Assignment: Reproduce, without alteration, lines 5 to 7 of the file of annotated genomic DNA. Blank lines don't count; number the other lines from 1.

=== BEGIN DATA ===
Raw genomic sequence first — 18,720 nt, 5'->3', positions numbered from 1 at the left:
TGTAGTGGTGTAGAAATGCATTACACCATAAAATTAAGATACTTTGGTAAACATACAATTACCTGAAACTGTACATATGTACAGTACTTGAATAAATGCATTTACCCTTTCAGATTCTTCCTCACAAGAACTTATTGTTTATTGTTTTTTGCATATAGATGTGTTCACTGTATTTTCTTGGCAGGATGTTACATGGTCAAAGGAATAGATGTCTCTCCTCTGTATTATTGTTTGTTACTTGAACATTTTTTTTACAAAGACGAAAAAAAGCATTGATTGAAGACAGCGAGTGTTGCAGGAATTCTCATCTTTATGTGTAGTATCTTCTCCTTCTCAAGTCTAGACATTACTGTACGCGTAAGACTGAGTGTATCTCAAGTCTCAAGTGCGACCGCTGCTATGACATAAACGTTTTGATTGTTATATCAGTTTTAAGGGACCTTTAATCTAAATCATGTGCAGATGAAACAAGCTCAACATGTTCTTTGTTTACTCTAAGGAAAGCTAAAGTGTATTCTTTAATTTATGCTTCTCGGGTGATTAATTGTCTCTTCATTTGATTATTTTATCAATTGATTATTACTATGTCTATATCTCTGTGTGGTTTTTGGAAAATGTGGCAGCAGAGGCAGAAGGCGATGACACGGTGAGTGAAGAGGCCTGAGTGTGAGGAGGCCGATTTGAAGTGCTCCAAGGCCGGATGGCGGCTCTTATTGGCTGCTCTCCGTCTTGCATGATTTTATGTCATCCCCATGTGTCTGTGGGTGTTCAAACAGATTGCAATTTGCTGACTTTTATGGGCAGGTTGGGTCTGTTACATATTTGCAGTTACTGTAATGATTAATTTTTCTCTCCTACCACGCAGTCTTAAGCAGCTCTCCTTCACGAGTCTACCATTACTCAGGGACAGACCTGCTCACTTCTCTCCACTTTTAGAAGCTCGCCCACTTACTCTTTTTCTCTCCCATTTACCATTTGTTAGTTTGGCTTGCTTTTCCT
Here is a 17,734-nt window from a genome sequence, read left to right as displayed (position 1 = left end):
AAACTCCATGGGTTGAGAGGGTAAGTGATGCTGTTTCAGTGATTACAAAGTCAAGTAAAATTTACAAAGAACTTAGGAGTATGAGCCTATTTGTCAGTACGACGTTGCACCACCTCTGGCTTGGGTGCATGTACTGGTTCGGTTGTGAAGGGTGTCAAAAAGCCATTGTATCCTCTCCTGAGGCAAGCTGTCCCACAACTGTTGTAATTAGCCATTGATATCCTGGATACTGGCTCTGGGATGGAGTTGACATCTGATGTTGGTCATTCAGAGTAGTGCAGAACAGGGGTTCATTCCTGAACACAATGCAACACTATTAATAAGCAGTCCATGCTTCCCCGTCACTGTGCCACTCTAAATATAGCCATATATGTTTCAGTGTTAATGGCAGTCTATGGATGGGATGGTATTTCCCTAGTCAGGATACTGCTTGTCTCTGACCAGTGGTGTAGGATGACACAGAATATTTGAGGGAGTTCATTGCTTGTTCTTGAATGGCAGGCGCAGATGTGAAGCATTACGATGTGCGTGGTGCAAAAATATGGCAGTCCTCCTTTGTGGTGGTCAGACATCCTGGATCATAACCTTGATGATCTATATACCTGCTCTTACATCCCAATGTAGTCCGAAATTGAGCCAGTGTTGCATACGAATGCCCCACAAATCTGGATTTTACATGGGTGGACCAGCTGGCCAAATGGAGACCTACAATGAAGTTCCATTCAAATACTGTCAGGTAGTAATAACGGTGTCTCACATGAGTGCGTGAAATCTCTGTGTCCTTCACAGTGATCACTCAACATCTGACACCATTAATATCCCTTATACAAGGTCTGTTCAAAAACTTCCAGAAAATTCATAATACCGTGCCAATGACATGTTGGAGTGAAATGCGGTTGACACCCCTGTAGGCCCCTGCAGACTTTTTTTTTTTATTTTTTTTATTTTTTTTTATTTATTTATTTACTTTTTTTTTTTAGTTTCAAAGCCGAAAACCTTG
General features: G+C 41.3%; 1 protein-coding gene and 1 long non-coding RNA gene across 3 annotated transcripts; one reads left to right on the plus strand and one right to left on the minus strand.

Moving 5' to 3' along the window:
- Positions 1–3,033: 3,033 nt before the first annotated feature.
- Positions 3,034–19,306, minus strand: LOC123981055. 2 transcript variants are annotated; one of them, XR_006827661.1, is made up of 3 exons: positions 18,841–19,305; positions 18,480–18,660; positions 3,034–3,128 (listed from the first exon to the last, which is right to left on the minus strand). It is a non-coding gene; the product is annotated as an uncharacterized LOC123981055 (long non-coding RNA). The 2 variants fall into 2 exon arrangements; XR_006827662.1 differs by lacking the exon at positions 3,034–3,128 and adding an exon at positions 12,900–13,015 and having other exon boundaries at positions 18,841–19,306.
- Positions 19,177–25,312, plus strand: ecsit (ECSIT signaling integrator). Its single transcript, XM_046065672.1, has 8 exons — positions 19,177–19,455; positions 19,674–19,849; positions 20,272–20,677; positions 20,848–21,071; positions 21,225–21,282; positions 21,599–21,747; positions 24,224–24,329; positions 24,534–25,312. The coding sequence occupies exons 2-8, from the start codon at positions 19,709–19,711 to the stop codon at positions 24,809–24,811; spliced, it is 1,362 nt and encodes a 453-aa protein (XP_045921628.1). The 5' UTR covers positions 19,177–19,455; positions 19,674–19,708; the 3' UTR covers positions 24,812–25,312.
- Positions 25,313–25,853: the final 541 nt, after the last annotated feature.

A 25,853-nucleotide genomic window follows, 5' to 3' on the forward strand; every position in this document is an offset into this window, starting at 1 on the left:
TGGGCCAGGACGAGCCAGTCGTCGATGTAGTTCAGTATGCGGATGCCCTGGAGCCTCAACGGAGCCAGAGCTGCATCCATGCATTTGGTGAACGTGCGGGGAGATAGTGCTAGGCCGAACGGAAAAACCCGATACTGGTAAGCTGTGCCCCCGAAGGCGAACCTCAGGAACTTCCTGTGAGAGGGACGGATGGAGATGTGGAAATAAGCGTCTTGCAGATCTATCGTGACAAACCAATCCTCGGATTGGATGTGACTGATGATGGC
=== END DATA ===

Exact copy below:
General features: G+C 41.3%; 1 protein-coding gene and 1 long non-coding RNA gene across 3 annotated transcripts; one reads left to right on the plus strand and one right to left on the minus strand.

Moving 5' to 3' along the window:
- Positions 1–3,033: 3,033 nt before the first annotated feature.